I was out late with a friend last night, experimenting with some night photography in the city of Vancouver. I’m preparing to eventually take a timelapse of the night sky, so I thought this would be a good time to experiment with my camera in low-light conditions. Taking photos of the landscape, lights, and architecture helped me realized how privileged I am to live in such a beautiful city.

The Ends vs. The Means

Being in a generation that’s so closely knit together with technology, I think the idea of going out, exploring, and reseting is a vital aspect in helping foster creativity. The original desire that brought me to take photos and videos, record songs for musicians, or experiment with coding never really had to do with the skills themselves, but what they could accomplish. You don’t fall in love with hammers, saws, and nails, because you just love hammers, saws, and nails. You fall in love with them because of what they can do; build tables, chairs, cabinets, houses. So it is with why we learn what we learn.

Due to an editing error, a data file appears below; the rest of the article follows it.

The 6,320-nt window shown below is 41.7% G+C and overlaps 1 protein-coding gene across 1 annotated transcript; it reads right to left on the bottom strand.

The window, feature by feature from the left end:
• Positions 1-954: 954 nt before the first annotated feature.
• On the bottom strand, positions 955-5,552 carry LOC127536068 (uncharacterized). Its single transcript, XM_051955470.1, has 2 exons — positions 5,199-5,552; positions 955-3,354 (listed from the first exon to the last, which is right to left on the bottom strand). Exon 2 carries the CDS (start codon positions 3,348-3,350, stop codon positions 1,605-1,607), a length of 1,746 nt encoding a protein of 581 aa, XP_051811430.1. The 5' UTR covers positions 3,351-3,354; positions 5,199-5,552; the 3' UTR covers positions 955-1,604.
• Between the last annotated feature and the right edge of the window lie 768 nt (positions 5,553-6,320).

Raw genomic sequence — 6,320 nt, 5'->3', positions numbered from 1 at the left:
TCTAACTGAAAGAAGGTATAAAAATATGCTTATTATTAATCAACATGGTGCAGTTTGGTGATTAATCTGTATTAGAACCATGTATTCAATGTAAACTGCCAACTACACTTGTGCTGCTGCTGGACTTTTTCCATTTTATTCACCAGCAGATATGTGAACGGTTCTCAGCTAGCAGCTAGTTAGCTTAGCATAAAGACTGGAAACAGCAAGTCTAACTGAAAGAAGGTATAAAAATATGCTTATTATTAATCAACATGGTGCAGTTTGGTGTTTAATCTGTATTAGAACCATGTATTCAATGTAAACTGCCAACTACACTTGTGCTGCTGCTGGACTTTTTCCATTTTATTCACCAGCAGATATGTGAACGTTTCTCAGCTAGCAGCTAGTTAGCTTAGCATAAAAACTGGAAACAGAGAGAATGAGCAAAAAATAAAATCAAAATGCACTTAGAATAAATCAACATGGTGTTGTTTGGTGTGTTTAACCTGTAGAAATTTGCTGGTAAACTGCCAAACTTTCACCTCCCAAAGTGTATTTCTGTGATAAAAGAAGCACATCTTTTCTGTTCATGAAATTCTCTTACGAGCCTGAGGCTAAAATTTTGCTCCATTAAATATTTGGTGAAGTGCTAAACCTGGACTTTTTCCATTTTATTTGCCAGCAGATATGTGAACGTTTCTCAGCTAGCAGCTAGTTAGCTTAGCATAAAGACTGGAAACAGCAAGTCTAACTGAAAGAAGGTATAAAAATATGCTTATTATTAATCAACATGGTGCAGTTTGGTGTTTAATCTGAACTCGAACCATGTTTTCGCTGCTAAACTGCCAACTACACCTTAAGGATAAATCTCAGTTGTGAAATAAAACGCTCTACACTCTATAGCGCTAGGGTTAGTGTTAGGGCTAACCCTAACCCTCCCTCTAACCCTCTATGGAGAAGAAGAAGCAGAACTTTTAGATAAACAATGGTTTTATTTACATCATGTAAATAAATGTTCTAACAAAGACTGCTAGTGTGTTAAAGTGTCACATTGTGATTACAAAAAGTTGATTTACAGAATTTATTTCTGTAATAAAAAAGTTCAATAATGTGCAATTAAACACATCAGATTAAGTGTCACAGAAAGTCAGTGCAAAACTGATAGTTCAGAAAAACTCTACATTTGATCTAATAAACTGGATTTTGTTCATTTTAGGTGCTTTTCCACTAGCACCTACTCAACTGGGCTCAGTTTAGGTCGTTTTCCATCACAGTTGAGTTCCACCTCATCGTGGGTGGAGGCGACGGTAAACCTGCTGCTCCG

I encourage you who is reading to take a look at your life and ask yourself whether you’ve strayed from the big picture… what you originally set out to accomplish. Have you been too caught up in what you’re doing, versus why you’re doing it? I’d like to end this post off with a picture I took last night.

The following is a photo of the Lions Gate Bridge in Vancouver, BC.

lionsgatebridge

Day 15: Education Is Going Down The Drain

Education is going down the drain, and into the ocean…. the ocean of the great internet abyss.